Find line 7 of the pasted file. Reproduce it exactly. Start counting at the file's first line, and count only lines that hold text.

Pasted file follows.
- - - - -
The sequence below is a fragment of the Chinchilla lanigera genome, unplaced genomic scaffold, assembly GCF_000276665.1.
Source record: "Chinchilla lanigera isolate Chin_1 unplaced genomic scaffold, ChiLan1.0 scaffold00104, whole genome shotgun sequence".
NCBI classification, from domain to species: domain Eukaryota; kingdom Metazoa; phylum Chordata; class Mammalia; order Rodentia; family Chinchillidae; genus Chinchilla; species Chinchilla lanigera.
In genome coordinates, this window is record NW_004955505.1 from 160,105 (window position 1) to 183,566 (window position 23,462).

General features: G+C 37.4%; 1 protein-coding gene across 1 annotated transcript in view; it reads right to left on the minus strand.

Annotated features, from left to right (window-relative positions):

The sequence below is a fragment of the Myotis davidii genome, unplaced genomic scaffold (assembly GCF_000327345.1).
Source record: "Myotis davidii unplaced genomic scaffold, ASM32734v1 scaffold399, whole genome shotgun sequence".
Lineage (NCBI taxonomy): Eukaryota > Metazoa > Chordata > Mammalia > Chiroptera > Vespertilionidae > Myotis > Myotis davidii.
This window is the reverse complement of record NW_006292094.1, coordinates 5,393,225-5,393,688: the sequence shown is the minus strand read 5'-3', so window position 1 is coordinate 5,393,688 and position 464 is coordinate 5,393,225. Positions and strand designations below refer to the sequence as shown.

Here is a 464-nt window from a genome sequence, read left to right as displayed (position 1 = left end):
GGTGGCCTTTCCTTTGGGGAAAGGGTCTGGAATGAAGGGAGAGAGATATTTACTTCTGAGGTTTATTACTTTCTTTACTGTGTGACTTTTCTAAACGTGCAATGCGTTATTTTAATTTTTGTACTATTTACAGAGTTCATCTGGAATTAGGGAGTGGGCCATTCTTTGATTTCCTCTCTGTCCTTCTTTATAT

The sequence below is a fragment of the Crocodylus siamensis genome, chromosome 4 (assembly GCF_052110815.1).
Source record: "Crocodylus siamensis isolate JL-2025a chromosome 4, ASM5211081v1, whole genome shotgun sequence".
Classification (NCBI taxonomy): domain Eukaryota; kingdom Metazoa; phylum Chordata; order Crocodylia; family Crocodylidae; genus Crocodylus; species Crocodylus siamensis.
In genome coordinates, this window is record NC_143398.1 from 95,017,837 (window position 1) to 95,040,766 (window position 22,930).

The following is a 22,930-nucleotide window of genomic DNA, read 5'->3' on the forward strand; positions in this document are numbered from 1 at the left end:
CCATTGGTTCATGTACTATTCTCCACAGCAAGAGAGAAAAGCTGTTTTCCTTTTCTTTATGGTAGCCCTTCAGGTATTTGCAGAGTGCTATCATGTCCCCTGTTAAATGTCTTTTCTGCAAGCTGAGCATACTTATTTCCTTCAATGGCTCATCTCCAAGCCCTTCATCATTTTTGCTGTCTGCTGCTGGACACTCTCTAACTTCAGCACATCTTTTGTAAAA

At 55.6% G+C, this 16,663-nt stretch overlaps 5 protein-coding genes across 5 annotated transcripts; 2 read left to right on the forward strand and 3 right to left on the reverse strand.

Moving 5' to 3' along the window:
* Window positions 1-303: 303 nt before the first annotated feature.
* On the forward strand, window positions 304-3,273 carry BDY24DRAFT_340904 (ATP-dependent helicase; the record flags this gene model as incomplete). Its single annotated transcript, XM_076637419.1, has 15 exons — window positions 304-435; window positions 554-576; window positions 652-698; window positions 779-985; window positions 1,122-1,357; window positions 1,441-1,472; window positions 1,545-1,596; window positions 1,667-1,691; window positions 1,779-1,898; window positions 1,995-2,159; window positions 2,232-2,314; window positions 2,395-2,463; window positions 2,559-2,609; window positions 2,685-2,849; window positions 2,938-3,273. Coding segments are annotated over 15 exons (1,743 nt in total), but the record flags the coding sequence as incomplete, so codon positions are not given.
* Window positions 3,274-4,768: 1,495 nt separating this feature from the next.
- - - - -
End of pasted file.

The sequence below is a fragment of the Myotis davidii genome, unplaced genomic scaffold (assembly GCF_000327345.1).